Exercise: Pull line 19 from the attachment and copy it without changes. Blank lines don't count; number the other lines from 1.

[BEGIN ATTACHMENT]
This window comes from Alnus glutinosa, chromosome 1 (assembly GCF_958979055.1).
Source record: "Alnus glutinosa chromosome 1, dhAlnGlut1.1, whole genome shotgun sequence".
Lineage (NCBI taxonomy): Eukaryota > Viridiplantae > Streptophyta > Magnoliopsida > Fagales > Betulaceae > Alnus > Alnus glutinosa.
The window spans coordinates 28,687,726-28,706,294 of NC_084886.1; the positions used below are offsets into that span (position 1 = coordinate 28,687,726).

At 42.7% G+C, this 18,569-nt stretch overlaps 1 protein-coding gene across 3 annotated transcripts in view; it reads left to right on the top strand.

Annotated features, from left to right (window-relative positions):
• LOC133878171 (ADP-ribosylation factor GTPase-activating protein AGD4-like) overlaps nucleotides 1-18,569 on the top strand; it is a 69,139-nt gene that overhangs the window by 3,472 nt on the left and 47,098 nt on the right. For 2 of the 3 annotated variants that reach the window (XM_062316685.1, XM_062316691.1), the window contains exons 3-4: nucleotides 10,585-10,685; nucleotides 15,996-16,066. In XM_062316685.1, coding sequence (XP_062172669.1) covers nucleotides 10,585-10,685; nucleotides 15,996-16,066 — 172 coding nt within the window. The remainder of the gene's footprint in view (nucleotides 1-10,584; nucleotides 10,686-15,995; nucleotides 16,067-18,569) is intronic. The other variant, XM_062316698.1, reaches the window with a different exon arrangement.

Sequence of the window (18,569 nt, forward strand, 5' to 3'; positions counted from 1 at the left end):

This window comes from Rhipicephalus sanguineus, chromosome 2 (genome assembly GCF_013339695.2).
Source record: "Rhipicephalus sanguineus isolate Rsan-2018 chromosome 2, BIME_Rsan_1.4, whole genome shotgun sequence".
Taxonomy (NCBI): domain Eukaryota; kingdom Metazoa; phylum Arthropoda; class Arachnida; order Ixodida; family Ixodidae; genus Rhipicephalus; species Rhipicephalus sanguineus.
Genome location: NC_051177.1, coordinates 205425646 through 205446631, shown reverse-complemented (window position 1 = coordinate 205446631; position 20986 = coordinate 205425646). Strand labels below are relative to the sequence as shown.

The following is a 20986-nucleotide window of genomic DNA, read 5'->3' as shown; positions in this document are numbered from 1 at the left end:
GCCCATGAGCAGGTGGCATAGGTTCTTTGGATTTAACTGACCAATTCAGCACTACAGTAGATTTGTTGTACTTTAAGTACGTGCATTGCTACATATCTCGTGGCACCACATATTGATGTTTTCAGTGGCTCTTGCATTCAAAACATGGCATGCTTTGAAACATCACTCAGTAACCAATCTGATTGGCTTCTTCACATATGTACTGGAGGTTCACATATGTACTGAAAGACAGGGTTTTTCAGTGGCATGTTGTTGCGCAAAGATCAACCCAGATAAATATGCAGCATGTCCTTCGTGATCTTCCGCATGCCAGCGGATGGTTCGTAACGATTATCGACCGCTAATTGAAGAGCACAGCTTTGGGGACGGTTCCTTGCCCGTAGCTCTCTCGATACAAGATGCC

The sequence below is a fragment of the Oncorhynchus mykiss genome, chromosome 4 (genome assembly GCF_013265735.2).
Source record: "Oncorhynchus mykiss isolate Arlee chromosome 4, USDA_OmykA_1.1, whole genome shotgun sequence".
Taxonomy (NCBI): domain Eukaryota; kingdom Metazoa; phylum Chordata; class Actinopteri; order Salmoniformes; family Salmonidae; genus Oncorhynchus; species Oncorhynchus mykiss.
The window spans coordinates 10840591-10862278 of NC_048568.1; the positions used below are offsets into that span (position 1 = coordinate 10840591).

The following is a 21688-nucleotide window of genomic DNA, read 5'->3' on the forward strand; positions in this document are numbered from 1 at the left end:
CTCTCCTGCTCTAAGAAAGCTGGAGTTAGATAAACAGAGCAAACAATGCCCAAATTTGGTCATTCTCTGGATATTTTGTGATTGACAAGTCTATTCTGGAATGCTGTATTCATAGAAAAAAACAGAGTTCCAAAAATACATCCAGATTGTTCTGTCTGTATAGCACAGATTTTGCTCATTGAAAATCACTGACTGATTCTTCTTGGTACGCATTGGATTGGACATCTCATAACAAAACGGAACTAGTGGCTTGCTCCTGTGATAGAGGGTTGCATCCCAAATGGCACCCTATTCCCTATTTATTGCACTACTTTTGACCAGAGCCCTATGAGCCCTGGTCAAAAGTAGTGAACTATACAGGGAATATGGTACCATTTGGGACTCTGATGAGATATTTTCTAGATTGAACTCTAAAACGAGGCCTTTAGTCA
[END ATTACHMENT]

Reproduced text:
The following is a 21688-nucleotide window of genomic DNA, read 5'->3' on the forward strand; positions in this document are numbered from 1 at the left end: